Adolescents with affective, anxiety or behavior disorders are at increased risk for chronic pain, according to recently published data.
“Our results corroborate and extend knowledge about the link between chronic pain and mental disorders in adults, which suggests that this relationship forms as early as during childhood through adolescence, with an increasing level of comorbidity in adulthood,” the researchers wrote.
Researchers analyzed data from the National Comorbidity Survey Replication Adolescent Supplement, WHO Composite International Diagnostic Interviews and self- and parent reports to assess the prevalence and association between mental disorders and lifetime chronic pain in adolescents aged 13 to 18 years (n = 6,483).
Nearly 26% of participants reported having experienced any type of chronic pain and mental disorder in their lifetime.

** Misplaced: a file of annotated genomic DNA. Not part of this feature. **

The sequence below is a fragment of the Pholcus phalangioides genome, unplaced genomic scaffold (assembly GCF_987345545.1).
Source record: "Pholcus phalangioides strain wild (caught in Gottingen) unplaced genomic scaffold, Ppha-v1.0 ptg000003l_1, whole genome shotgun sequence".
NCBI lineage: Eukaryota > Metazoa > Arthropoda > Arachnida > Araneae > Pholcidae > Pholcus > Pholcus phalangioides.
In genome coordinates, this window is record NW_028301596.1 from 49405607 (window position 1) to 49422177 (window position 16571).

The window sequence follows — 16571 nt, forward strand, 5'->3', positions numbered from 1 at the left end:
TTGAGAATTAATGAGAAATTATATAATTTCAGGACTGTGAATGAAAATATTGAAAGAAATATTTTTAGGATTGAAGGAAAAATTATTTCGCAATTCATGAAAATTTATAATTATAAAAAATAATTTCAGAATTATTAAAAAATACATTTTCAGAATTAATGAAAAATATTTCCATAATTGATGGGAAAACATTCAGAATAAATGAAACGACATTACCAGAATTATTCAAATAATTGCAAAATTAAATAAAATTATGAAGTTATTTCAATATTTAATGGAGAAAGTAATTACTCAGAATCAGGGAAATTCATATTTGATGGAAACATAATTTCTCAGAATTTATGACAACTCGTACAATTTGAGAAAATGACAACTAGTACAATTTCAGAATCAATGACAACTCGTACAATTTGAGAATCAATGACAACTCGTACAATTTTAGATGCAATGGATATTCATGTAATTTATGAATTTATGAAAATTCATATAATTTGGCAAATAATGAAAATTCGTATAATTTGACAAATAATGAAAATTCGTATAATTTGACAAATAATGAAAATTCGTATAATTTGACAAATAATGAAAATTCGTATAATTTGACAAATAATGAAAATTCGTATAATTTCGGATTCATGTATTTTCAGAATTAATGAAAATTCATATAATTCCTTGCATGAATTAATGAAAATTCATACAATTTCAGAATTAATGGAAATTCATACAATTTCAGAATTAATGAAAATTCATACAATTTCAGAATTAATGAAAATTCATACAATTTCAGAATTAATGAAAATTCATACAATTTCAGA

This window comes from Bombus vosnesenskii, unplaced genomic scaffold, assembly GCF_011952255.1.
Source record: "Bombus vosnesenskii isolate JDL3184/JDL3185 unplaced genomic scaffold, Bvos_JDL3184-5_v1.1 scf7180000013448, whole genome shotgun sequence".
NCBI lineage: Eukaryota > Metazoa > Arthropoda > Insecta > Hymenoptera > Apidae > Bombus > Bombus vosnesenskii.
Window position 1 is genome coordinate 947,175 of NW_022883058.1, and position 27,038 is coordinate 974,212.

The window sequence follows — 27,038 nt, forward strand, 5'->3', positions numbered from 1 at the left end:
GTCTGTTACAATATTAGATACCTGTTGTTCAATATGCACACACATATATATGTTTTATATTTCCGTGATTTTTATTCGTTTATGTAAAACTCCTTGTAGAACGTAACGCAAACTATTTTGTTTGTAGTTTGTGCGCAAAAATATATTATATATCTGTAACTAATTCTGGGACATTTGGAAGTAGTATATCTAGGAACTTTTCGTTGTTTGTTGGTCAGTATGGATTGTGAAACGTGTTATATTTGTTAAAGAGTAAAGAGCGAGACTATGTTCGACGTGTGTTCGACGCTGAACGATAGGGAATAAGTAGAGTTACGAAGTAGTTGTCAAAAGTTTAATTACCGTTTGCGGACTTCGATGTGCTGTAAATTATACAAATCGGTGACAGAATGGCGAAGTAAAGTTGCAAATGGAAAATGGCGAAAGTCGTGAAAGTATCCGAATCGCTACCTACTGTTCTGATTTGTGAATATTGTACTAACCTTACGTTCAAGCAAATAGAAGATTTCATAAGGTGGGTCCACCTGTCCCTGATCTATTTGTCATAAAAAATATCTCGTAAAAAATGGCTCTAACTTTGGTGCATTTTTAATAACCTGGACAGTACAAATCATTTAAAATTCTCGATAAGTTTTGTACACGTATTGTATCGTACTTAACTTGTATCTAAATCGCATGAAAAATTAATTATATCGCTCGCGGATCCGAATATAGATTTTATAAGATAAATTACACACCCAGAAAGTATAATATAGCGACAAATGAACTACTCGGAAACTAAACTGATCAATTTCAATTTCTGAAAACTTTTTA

There were strong associations between affective disorders and headaches and any chronic pain; between anxiety disorders and chronic back or neck pain, headaches and any chronic pain; and between behavior disorders and headaches and any chronic pain. Additionally, any mental disorder was associated with chronic back or neck pain, headaches and any chronic pain, according to the researchers.
The researchers noted that these findings highlight the urgent need for additional research and clinical guidelines that focus on the association between chronic pain and mental disorders.
“These findings highlight the relevance of mental disorders in adolescence for pain research and suggest promoting a stronger collaboration of specialists dealing with mental health and pain care, aiming at improving prevention and intervention for chronic pain,” the researchers concluded. – by Casey Hower
Disclosures: The researchers report no relevant financial disclosures.